Laura Ross is the Associate Head of School at Harvard-Westlake. In this episode, Laura speaks about helping to lead the school through a pandemic, and what it feels like now to watch students and teachers re-enter physical spaces and experience newfound gratitude for the Harvard-Westlake community. Laura also speaks about her upbringing in Santa Barbara, CA, where she attended Crane Country Day, Santa Barbara Middle School, and Santa Barbara High School, all of which greatly influencing how Laura considers schools as families, start-ups, and multifaceted ecosystems where students should be given both the trust and space to find their identities and passions. Laura also describes her long and varied career in schools, from working in college admission at Stanford, Scripps, and Columbia, to her independent school work at Convent of the Sacred Heart in San Francisco, St. Stephens Episcopal in Austin, and Greenhill in Dallas, before arriving at Harvard-Westlake in 2017 to run the upper school. Laura cites Rob Rosenthal of Wesleyan University and Jim Montoya of Stanford University as profound educational influences.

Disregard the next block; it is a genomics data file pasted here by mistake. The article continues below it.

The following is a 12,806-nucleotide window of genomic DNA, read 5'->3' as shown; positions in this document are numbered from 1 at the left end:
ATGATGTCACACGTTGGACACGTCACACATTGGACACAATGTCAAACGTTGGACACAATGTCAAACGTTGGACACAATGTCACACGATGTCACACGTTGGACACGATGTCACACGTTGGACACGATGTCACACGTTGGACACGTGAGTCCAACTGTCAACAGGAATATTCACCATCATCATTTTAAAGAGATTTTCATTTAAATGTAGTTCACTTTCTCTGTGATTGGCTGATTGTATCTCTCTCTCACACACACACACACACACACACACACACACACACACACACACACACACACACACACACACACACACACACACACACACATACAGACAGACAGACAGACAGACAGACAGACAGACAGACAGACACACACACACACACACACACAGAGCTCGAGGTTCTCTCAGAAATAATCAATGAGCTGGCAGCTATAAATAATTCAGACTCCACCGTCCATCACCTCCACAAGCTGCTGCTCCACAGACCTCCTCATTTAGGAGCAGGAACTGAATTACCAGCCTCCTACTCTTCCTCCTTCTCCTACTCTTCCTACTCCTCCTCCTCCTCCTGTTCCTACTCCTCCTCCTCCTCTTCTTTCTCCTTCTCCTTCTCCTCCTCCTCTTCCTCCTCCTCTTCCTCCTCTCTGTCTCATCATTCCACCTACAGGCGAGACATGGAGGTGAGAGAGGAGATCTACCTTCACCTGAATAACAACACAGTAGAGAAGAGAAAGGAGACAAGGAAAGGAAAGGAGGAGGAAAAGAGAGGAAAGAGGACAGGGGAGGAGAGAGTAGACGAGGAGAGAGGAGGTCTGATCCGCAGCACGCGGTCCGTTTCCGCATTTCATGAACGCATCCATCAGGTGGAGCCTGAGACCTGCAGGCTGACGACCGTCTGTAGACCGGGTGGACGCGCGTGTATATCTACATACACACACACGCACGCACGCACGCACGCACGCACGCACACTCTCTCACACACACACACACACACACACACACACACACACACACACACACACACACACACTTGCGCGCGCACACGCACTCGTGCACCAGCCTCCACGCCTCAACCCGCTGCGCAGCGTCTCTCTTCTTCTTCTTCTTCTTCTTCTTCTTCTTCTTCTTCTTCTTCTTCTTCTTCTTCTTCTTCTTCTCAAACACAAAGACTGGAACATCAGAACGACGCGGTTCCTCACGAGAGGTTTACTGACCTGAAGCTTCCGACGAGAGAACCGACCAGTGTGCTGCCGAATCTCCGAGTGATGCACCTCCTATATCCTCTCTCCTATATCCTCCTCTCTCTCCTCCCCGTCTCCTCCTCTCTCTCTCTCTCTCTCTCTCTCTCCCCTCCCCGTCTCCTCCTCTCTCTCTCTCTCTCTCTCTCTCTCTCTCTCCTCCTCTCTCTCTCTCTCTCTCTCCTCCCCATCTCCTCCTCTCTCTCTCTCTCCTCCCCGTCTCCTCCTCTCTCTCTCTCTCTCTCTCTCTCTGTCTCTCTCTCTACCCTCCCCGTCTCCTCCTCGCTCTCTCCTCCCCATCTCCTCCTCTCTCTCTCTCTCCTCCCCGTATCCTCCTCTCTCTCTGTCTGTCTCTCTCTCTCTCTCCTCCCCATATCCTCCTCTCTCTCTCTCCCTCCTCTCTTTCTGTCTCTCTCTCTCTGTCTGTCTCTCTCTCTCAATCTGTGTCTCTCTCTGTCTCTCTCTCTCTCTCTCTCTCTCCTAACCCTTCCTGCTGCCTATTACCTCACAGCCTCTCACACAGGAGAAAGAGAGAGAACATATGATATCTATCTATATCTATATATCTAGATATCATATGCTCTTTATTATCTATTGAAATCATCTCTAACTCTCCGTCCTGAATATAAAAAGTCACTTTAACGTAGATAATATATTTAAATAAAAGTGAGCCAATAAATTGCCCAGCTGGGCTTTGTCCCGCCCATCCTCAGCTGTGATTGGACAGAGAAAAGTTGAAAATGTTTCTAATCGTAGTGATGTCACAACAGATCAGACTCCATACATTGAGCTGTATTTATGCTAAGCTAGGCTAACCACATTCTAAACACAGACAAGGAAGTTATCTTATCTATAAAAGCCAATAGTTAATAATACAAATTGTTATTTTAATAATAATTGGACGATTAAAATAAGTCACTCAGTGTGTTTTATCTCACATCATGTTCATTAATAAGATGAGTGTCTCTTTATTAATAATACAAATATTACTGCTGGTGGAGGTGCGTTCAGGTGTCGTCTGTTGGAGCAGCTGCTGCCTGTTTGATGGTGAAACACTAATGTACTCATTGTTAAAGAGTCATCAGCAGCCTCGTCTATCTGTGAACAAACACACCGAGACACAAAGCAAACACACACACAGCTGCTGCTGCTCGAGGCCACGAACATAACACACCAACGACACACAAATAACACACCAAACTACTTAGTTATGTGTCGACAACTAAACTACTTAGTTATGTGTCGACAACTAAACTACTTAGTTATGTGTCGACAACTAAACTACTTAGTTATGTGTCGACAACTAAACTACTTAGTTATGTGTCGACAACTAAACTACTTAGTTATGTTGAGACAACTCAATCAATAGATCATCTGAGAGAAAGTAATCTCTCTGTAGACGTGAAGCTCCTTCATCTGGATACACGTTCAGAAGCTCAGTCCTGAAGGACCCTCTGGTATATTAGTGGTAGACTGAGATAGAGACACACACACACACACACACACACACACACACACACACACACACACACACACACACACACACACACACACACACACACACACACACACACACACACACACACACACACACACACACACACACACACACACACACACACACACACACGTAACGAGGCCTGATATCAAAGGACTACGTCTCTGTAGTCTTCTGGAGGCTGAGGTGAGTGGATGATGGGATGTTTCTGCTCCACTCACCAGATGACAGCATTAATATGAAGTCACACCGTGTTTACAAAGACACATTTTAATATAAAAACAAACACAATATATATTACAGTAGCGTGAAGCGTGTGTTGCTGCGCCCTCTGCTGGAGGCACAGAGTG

D. B. (Dan) Weiss is co-creator of HBO’s Game of Thrones. In this episode, Dan speaks about how Game of Thrones came to be. First, how he and co-creator David Benioff read “A Song of Ice and Fire” and believed they understood how to adapt this complex narrative to the screen. Second, how they convinced author George R. R. Martin and HBO that he and David, who had never run a television series before, had the vision to helm this massive production. Third, finally shooting the pilot, which famously had to be almost entirely re-shot due to flaws in the narrative. But despite it all—Game of Thrones became a worldwide culture phenomenon, with more than 32 million viewers per episode across all platforms by its seventh season. Dan also talks about growing up outside Chicago, attending Wesleyan University and other writing programs, and the profound impact of teachers in encouraging his writing from a young age. Dan aimed to convey this same approach show-running Game of Thrones, keeping clear channels of communication across multiple countries and production teams, recognizing and nurturing talent, and knowing when to suppress ego for the good of the enterprise—a value that he and David Benioff share. Dan credits Winnie Engerman of Highland Park High School and Kit Reed of Wesleyan University as life-changing educational influences.